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December 7, 2013

Evangelizing communities described in Pope Francis' apostolic exhortation -
What a good homily is -
Evangelization fosters evangelizers' growth -
Parishes and evangelization

In this edition:
1. Papal exhortation seizes attention.
2. An evangelizing community.
3. Why your faith story matters.
4. Quotes from the apostolic exhortation:
a) Trickle-down economic theories.
b) Evangelizers, people who grow.
c) Women and church decision making.
d) Church decentralization.
5. Priests and mission.
6. Parishes today.
7. Features of good homilies.

1. Papal Document Seizes World's Attention

"I am a mission on this earth; that is the reason why I am here in this world." Those words of Pope Francis are found in the apostolic exhortation he issued Nov. 26 on proclaiming the Gospel in the world today.

The exhortation reflects upon the new evangelization, which was the theme of the October 2012 world Synod of Bishops in Rome. The new document encourages evangelizers to draw close in caring ways to this world's people and to enter a respectful dialogue with them.

In this way, the pope suggests, faith is shared not only because of the words used to express it but because it becomes visible in those who evangelize. He describes evangelization both as essential for the church and as the task of every member of the faith community.

"My mission of being in the heart of the people is not just a part of my life or a badge I can take off; it is not an 'extra' or just another moment in life," Pope Francis says. Rather, he states, "it is something I cannot uproot from my being without destroying my very self."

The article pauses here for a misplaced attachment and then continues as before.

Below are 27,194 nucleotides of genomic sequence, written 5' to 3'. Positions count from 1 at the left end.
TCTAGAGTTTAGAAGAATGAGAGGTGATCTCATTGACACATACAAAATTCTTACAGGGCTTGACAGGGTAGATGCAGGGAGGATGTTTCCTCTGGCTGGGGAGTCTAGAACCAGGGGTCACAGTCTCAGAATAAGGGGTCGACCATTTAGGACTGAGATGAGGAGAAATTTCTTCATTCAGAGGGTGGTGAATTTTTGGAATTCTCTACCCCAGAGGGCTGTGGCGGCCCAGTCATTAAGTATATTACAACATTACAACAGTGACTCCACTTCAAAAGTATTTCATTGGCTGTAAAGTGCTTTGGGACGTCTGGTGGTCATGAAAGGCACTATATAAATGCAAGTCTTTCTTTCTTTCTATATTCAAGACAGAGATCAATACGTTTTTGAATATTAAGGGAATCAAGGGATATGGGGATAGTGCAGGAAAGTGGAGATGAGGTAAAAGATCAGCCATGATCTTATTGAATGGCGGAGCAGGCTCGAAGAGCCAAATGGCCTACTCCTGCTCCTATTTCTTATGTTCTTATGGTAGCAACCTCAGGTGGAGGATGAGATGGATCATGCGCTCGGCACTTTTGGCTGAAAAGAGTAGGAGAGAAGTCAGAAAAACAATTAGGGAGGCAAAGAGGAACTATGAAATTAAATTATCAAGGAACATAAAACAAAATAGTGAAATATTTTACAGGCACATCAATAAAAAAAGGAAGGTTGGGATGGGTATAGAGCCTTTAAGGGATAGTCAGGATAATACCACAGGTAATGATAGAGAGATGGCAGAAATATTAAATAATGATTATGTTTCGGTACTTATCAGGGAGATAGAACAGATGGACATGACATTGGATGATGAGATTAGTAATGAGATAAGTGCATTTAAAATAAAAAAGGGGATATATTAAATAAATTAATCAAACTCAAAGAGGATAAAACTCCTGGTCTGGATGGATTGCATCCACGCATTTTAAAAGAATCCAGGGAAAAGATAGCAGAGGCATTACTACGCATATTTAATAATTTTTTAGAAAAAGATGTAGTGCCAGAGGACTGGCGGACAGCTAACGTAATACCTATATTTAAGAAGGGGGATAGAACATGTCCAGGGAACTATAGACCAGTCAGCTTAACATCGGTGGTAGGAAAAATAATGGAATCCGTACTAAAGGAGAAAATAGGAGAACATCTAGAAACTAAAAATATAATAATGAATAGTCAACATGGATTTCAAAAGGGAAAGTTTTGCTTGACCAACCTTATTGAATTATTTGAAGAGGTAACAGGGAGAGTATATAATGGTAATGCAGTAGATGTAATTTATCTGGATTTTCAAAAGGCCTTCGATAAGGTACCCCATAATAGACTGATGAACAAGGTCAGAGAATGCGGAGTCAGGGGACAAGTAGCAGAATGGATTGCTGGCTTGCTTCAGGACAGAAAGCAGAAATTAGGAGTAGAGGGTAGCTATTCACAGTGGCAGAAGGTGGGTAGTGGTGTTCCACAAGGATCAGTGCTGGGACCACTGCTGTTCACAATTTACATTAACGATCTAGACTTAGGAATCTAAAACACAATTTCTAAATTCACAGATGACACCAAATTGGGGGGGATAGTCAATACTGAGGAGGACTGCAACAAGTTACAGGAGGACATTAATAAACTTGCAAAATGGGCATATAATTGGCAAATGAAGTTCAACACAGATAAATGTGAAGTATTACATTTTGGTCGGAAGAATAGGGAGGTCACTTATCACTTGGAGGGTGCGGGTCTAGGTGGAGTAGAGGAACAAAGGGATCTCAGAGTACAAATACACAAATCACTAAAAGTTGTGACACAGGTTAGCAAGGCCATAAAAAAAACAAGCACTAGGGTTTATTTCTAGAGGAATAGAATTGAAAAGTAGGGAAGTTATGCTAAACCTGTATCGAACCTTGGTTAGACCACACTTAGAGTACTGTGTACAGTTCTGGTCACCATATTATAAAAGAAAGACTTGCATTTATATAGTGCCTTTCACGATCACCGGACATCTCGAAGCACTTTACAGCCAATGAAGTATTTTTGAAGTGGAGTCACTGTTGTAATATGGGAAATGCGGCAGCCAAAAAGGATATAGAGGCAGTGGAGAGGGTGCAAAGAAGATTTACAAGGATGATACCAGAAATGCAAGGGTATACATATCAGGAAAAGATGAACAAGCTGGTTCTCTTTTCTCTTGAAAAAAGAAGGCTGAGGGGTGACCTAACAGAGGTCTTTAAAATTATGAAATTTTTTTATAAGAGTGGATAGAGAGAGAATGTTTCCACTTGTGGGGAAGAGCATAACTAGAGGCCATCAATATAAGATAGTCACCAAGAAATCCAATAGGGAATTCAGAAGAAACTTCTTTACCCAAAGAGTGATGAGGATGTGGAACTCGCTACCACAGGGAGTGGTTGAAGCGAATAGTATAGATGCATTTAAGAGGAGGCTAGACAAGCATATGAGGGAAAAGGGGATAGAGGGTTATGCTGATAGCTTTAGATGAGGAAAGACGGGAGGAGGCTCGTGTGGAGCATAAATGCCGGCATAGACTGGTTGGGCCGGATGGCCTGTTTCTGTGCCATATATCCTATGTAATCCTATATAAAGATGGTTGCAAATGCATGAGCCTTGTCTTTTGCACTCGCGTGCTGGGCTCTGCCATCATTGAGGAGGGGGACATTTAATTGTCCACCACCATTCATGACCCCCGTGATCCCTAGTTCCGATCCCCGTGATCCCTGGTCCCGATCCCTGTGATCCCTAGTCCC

It is said that in preparing this apostolic exhortation, Pope Francis declined to work from a draft prepared by the Synod Secretariat. It certainly does seem that the document reflects his thinking. And if it contains much that is new, it also appears to sum up much that this pope has been saying since his election.

"It is clear when you read [the apostolic exhortation] . . . that it is pure Pope Francis," Bishop Robert Lynch of St. Petersburg, Fla.," wrote in his blog on that diocese's website. He proclaimed the pope "absolutely amazing."

Bishop Lynch thought "there were probably few ghostwriters" for the exhortation. He described the document as "a challenge to the church from a shepherd who lived and worked in a large urban environment in the new world where everything does not work or look like it might in Europe."

Bishop David Ricken of Green Bay, Wis., chairman of the U.S. Catholic bishops' Committee on Evangelization and Catechesis, said upon the document's release that "Pope Francis is a living model of the new evangelization." The pope, he said, "is showing us how to live the Gospels and reach out to the world with what every person needs, a relationship with God."

Cardinal Theodore McCarrick, retired archbishop of Washington, said during a Dec. 2 program at Jesuit-run Georgetown University in Washington that Pope Francis is insisting with the apostolic exhortation that "the Gospel is good news, and we ought to act like it is. Pope Francis is not ashamed to say he wants a church of the poor and for the poor."

2. What Evangelizing Communities Do

"An evangelizing community," according to Pope Francis' apostolic exhortation, "gets involved by word and deed in people's daily lives." That means, he writes, that "it bridges distances, it is willing to abase itself if necessary, and it embraces human life, touching the suffering flesh of Christ in others."

Thus, he added, evangelizers "take on the 'smell of the sheep' and the sheep are willing to hear their voice."